Alisa Vitti: [00:08:32] One that is self-loving, self-appreciating, such that then they have an opportunity to really reclaim their sovereignty as women, right? And so, I think I have never really tried to think about my spiritual orientation, but I think it's a combination of this deep compassion for the suffering that women have to go through around these issues that just seems to be completely unnecessary, a pragmatic desire to just create solutions. And then, also, a feminist heart beat, so to speak, that's pulsing these energies together to really be an advocate for improving the cultural narrative around women's hormonal health and improving the way women think about themselves.

Luke Storey: [00:09:26] Yeah. Thank you for that. That's very well-said. And from my perspective, it seems you're doing exactly that. I mean, you have rabid fans and I think there's a reason for that. So, what you're doing seems to be working. So, as we dive into this conversation, sometimes, when I put out a show that seems to be female-centric, I'm imagining a guy like scrolling through the podcast app, and seeing what's on the Life Stylist, and going to be like, women's hormones, skip, but I really want to encourage men to expand their awareness around this, because in my experience, true fulfillment comes from your relationship with your beloved, whether that be man, woman, whatever.

Luke Storey: [00:10:11] And so, I think men are, for the most part, very clueless about what goes on inside of a woman's body. And there's so much guesswork. And because a man, especially if he's in as masculine, is a fixer. It's like we want to know what the problem is and we want to fix it, if your heart's in the right place, not because we want to control or we're intolerant, but because that's how we help, right? We want to understand the 10 steps to fixing this thing so that we can fix it.

Luke Storey: [00:10:42] And by the way, men listening, if you're smart, and you have a female partner, and she has problems, don't try to fix them, just listen until she invites you to help fix them. I've learned that over the years, but I think that your work has an application for men, too. And it's so supportive that we understand that. So, from your perspective in this conversation, what can be a value to the men that we're about to tune out, but think, ah, maybe there's something here that can really enrich my life and the life of the females that I interact with.

Alisa Vitti: [00:11:14] Yeah, I would say, definitely don't tune out. Tune in, for sure, lean in to this conversation because I guess first I want to address the statement that you made about how men are clueless about women's hormones. And I actually just want to expand that to say that we all, as a society, have been rendered clueless about female's hormones. And we come by that honestly as part of the institutionalized gender bias that has infiltrated medical fitness and nutrition research.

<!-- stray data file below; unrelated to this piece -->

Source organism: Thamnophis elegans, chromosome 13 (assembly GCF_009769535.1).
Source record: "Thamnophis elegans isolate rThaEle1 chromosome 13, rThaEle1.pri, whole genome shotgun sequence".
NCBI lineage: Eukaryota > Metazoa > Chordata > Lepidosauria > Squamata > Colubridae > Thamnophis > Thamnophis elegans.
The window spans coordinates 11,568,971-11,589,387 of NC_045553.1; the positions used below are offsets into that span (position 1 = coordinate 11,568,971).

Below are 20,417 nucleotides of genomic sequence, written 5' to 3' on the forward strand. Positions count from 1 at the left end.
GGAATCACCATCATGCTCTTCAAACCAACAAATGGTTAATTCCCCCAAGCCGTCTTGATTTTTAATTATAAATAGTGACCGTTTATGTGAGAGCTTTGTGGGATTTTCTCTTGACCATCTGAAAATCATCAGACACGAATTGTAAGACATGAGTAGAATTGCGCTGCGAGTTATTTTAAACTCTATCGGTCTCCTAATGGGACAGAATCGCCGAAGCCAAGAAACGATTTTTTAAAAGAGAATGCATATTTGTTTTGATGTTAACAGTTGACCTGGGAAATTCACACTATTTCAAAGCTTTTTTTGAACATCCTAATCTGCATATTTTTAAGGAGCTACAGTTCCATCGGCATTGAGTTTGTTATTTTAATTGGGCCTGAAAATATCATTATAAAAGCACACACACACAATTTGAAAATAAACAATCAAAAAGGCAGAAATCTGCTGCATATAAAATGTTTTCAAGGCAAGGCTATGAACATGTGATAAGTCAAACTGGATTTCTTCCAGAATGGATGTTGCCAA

Alisa Vitti: [00:11:50] And from the long-standing, dare say, biblical narratives that say that these are just mysterious, unknowable forces of a woman's body that just are going to be what they're going to be, and you just have to suffer along with it, whether you're the woman suffering or the man suffering on the sidelines of her suffering, right? And this is just so disempowering for everyone. So, I just want to expand that, that we're kind of all in the same boat, which is bad news, but also, good news because we can move forward together, which I always think is the best way.

Alisa Vitti: [00:12:28] But the other big reason why you want to really learn about this information if you are in a relationship with a woman, whether you're in a romantic relationship with her, or your sister, brother to a woman, or whatever your relationship, a co-worker, is because you have been educated as a male to understand your biological rhythms in a way that has just been so normalized, you probably don't even realize it until I put a little picture frame around it and explain it to you, which I'm happy to do around your hormonal pattern and how that follows the circadian rhythm.

Alisa Vitti: [00:13:05] For example, you know that your testosterone is greater in the morning. Sometimes, a certain body part will alert you to the fact that your testosterone is surging at that morning interval. You also know that it's lower at night and that it's less ideal for you to do things like strength-train or have a long sexual session with your partner when your testosterone is lower because you've been given this information as part of a normalized conversation of when you should do things for optimal results, right? 

Alisa Vitti: [00:13:38] Even the whole culture around success, waking up early in the morning, doing a workout early in the morning, doing a lot of your deep work in the morning, and then socializing towards the latter half of the day, there are extensive details for men who are trying to get fit around what time to do which workouts, strength versus cardio, to get maximum result with least effort and least strain on the body, this has all been studied, disseminated, and normalized.